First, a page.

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Winter 2010

Irma's Cafe

 

By Rachel Coleman

At 4:30 a.m., the streets of Liberal are wrapped in purple shadow, houses dark and traffic thin: folks are still asleep.

But at Irma’s Mexican Cafe, 6 E. Hickory, the lights are on.

A rhythmic thump sounds throughout the small kitchen as employee Hermelinda Grajela starts in on the daily batch of 200-plus tortillas she rolls out and cooks on the hot griddle. Owner Mario Loredo measures beans, stirs a pot of shredded steak and sets up for the morning’s first rush.

“We have to be ready to go by 5,” he says. “Most of my business starts early.” Soon the phone rings, and Loredo copies the first of the day’s orders.

As the sky lightens to a thin lavender, mud-spattered trucks pull up in front of the tiny storefront. Oil field workers stride to the pick-up window, pausing to select soda from a cooler to the right. They leave just moments later, carrying brown paper lunch bags stuffed with foil-wrapped burritos.

“These guys are out and about at early hours,” Loredo says. “Sometimes they’re working so far out in the country they can’t get lunch. So they come here ahead of time.” The first rush can be “a madhouse,” he says.

As the morning wears on, a steady stream of customers stops at Irma’s en route to work.

“For being in this little bitty place, we’ve become established as the place for all kinds of people to get breakfast and lunch,” Loredo said. “Electric and gas company guys, shift workers from the hospital and the packing plant, city and county employees, the people at the court house. Doctors, lawyers, police officers. We open our doors for everybody.”

Some of the customers order in English, some in Spanish. Loredo relishes the cultural mix.
“That’s what I wanted to achieve,” he said. “I wanted Irma’s to be for everybody.”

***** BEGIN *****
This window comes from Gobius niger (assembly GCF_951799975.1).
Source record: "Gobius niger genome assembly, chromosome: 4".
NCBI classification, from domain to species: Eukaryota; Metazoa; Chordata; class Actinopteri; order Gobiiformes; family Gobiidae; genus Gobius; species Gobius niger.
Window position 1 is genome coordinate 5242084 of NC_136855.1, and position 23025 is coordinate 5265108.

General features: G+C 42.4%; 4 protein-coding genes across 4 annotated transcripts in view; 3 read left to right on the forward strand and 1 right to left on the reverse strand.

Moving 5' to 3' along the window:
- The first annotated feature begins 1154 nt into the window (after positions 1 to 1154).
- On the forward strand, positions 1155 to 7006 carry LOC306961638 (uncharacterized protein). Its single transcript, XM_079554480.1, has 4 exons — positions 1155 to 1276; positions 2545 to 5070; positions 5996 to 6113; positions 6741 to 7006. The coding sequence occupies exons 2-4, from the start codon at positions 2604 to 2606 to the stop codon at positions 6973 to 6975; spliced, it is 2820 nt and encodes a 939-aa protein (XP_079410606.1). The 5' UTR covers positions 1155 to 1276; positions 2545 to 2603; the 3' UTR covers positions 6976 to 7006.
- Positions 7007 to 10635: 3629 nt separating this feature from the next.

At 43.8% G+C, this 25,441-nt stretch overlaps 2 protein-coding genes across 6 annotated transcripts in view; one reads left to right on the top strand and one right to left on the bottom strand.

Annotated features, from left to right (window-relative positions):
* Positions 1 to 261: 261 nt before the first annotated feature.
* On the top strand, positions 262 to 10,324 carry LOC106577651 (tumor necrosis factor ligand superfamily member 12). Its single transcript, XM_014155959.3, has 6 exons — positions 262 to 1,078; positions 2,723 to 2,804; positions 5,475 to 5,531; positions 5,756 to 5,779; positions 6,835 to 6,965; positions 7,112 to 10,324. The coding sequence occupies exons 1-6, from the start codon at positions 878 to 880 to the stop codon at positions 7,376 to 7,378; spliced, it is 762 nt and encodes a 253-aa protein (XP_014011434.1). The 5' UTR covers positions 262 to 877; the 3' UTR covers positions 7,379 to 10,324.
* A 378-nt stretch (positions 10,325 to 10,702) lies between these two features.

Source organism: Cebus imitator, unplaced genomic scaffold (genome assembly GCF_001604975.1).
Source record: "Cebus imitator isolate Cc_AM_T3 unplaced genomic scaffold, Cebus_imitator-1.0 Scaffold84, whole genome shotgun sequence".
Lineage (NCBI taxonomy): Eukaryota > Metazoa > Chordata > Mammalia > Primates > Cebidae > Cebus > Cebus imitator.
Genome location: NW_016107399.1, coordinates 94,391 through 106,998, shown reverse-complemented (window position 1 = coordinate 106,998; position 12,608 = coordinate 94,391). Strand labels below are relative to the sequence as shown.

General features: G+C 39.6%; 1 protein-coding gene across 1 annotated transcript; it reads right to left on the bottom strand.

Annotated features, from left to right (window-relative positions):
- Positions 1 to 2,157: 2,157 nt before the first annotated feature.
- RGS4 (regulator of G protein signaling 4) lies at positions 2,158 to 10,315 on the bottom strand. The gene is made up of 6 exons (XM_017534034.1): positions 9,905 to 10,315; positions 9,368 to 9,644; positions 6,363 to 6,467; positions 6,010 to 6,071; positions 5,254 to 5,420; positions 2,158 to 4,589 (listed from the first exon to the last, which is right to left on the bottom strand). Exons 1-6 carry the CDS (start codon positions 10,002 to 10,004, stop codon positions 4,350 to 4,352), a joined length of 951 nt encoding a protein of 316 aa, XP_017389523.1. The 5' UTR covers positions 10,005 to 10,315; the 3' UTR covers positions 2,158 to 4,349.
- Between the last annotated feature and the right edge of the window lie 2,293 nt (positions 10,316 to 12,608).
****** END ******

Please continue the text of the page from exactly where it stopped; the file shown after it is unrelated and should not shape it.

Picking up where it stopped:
When Loredo and his wife Mayra moved to Liberal from his hometown of San Antonio, Texas, he was ready to leave the business world where he’d worked in sales. Loredo’s father had already relocated to Liberal from Texas and urged him to follow.

Loredo had always been fond of cooking, he said, having picked it up from his grandmother who worked in restaurants all her life. The restaurant is named in her honor.

“My dad actually opened the place up and ran it for a year, and now I’ve been doing it for three years,” Loredo said. “It took a while [for me] to get used to the change, from business casual to cooking every day, but now I wouldn’t trade what I’m doing for anything.”

At Irma’s, the emphasis is on authentic, healthy food made with fresh ingredients. Loredo pays close attention to what his customers like, and made a point of mastering special sauces favored by the immigrants from Chihuahua, Mexico.

“Me, I like the Tex-Mex cooking, where you don’t have a lot of sauce and you use the yellow cheese,” he said, “but there are a lot of people who like the red chile and green chile sauce so I learned to cook that. When people are hungry for a particular food, they can come here and get that.”

Irma’s menu features 15 types of burritos for about $2 each, from egg and chorizo to potato-jalapeno to chile rellenos, shredded steak or hamburger. Customers can also add extra ingredients, or select platters to go, and Loredo periodically cooks up daily specials.

With three small tables in the front area, the cafe is set up for carry-out rather than dining in. Loredo said customers have suggested he open a family dining establishment, but he’s not ready to make that jump.

“Once you go into something like that, you get more people working for you, and not everybody’s going to do things the same,” he said. “I’d rather not have anybody else cooking, because there’s a certain way I’ve established the business, and I don’t want to compromise it.”

Accordingly, Loredo shuns prepared foods, including canned tomato sauce. His tortilla maker is “an old pro,” he says. He trims his meat to keep it lean, slow-cooking the brisket and steak until it’s tender. The sauces and beans are always home-cooked.

“If you get too big, it’s just commercial and the food changes,” he said. “That defeats the whole purpose.”

That’s why Loredo continues to rise early and head to the store, even on days he’d rather get a little extra sleep.

“Sometimes I hate to do it,” he said, noting that he, his wife and children recently welcomed a newborn son to the family. “But then I think about my regular customers who call in orders on their way to work. These are people I’ve seen a hundred times. I think, ‘They’re depending on you.’ So I say, ‘well, I’ve got to get up.’”

When he hands the orders over, Loredo said, and sees people start the workday, or when customers come back to say they enjoyed the food, “that’s the main thing. It makes me feel good inside.”

 

 


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